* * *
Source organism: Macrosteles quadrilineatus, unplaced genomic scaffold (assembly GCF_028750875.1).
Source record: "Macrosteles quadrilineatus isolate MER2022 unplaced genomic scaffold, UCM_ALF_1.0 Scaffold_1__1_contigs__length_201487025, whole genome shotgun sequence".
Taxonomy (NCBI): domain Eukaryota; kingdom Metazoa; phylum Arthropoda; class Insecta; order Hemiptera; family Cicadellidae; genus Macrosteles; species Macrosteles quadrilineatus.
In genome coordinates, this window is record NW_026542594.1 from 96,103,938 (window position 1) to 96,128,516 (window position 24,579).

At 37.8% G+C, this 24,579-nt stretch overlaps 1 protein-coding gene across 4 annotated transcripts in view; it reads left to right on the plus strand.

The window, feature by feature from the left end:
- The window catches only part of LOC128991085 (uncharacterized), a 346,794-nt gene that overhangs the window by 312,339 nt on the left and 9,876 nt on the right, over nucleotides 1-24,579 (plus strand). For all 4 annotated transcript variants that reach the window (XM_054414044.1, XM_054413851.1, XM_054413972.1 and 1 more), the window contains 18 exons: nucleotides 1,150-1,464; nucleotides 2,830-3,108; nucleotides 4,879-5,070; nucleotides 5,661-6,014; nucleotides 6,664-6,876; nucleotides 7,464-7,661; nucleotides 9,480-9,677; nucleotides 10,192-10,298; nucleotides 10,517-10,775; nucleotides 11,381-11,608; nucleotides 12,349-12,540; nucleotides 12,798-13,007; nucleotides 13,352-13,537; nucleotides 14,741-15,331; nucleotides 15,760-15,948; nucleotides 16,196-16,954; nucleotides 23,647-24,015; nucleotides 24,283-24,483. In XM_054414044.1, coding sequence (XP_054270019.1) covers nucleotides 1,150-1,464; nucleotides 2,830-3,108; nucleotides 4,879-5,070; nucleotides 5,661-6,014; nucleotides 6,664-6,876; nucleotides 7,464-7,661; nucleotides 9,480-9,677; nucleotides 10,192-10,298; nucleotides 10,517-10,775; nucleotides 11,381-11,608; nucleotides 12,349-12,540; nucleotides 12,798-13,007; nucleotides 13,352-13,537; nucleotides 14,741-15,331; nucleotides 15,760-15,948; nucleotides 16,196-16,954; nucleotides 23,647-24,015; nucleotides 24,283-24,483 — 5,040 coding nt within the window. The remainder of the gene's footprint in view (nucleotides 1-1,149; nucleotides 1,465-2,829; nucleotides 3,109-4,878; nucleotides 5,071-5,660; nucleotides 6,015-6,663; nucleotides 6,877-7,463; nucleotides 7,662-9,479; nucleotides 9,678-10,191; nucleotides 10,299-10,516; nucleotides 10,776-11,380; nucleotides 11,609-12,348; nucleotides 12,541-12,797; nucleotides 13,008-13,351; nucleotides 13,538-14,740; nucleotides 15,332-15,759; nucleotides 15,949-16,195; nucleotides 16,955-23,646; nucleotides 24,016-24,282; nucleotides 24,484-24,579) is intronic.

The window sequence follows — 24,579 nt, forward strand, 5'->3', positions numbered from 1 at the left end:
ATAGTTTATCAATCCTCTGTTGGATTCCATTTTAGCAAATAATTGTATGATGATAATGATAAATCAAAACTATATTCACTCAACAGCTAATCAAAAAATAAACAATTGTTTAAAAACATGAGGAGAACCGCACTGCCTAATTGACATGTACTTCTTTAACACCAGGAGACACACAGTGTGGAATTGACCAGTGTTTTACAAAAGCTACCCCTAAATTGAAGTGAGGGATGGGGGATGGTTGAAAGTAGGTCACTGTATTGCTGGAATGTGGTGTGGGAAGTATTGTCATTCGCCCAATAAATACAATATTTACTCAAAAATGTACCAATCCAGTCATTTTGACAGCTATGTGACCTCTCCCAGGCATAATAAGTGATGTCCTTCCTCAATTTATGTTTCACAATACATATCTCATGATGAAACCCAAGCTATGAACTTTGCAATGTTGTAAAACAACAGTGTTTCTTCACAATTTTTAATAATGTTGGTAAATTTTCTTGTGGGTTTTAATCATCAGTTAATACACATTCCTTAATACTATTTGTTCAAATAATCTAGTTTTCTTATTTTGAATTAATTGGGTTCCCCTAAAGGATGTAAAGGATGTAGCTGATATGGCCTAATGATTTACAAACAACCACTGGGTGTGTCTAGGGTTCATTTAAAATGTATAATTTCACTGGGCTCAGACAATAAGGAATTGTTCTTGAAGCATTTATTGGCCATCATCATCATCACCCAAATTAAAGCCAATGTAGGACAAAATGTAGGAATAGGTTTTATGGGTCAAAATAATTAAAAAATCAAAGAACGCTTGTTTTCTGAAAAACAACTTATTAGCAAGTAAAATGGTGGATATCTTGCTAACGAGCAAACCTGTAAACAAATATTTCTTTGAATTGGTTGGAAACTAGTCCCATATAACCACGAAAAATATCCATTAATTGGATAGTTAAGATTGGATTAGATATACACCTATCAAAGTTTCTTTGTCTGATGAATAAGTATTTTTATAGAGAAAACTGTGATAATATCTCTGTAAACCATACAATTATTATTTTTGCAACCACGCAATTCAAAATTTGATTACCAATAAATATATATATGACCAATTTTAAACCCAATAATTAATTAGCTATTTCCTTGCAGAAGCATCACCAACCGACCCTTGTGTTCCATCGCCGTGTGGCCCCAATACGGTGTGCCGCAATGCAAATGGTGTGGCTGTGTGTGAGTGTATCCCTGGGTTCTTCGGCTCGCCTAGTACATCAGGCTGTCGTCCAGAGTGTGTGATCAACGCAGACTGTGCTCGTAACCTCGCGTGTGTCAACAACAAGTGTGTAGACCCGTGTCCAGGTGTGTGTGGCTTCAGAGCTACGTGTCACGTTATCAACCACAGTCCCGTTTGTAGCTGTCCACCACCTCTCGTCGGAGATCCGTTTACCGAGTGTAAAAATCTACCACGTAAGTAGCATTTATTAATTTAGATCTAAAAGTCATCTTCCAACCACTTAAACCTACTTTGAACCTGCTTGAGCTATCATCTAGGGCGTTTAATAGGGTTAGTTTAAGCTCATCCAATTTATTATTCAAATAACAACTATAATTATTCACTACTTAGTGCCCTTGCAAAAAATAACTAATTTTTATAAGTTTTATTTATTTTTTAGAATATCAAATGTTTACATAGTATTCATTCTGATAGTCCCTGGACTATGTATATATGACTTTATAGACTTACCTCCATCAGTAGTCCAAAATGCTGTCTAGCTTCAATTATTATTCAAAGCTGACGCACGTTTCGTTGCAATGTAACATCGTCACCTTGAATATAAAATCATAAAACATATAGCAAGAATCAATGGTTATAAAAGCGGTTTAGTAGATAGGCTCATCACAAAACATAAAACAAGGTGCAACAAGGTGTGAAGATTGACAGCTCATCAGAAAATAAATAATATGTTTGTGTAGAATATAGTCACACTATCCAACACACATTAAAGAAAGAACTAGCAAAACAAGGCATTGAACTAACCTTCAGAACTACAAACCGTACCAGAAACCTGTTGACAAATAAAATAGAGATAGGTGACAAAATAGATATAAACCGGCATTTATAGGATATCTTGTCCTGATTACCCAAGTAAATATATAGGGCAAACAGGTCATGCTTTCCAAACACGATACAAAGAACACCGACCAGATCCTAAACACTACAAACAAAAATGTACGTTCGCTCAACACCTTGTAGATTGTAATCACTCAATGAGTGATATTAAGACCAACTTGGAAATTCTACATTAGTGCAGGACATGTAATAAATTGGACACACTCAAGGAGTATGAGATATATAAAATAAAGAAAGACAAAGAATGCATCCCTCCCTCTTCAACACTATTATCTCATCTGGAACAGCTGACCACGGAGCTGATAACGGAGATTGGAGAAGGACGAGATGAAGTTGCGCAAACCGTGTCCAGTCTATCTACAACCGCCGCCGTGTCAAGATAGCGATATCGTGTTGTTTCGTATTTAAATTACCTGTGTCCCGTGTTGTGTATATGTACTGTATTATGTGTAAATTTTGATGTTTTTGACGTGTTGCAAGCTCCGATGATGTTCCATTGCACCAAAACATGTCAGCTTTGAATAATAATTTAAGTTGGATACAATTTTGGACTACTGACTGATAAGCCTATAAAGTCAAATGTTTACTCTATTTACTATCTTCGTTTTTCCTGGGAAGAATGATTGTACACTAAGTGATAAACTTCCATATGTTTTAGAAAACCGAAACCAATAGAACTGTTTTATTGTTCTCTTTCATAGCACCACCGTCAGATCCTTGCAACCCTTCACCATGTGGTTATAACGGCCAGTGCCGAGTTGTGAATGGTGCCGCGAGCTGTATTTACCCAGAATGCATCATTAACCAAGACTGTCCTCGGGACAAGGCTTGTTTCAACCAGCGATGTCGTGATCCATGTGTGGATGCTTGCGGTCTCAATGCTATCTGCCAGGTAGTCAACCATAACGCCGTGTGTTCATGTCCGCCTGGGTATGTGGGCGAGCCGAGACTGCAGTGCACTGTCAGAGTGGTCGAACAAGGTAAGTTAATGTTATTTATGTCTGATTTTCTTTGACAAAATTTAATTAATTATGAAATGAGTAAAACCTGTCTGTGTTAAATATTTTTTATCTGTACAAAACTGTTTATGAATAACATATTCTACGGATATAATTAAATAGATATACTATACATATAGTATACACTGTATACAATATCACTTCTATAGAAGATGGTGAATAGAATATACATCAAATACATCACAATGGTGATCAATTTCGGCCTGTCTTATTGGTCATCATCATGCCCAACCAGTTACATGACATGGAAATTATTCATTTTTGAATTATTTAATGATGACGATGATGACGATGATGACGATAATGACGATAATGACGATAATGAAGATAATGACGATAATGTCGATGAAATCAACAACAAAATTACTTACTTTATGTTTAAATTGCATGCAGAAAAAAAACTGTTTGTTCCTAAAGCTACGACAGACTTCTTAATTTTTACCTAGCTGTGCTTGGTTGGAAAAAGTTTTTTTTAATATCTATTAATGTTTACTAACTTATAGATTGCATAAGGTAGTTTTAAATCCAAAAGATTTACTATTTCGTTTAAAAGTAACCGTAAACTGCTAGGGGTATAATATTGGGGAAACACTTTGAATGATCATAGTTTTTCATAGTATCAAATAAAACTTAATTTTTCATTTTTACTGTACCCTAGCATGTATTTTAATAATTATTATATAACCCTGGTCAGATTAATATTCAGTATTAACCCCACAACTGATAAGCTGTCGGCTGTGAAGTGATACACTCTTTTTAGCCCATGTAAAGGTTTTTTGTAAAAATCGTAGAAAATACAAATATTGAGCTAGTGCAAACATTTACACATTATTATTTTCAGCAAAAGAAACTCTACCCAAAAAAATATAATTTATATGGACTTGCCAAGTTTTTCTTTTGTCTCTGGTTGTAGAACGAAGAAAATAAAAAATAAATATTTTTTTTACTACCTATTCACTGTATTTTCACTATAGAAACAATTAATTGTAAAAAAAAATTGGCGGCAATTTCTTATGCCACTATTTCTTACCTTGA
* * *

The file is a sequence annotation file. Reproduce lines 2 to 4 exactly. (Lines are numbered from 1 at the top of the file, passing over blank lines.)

Source record: "Macrosteles quadrilineatus isolate MER2022 unplaced genomic scaffold, UCM_ALF_1.0 Scaffold_1__1_contigs__length_201487025, whole genome shotgun sequence".
Taxonomy (NCBI): domain Eukaryota; kingdom Metazoa; phylum Arthropoda; class Insecta; order Hemiptera; family Cicadellidae; genus Macrosteles; species Macrosteles quadrilineatus.
In genome coordinates, this window is record NW_026542594.1 from 96,103,938 (window position 1) to 96,128,516 (window position 24,579).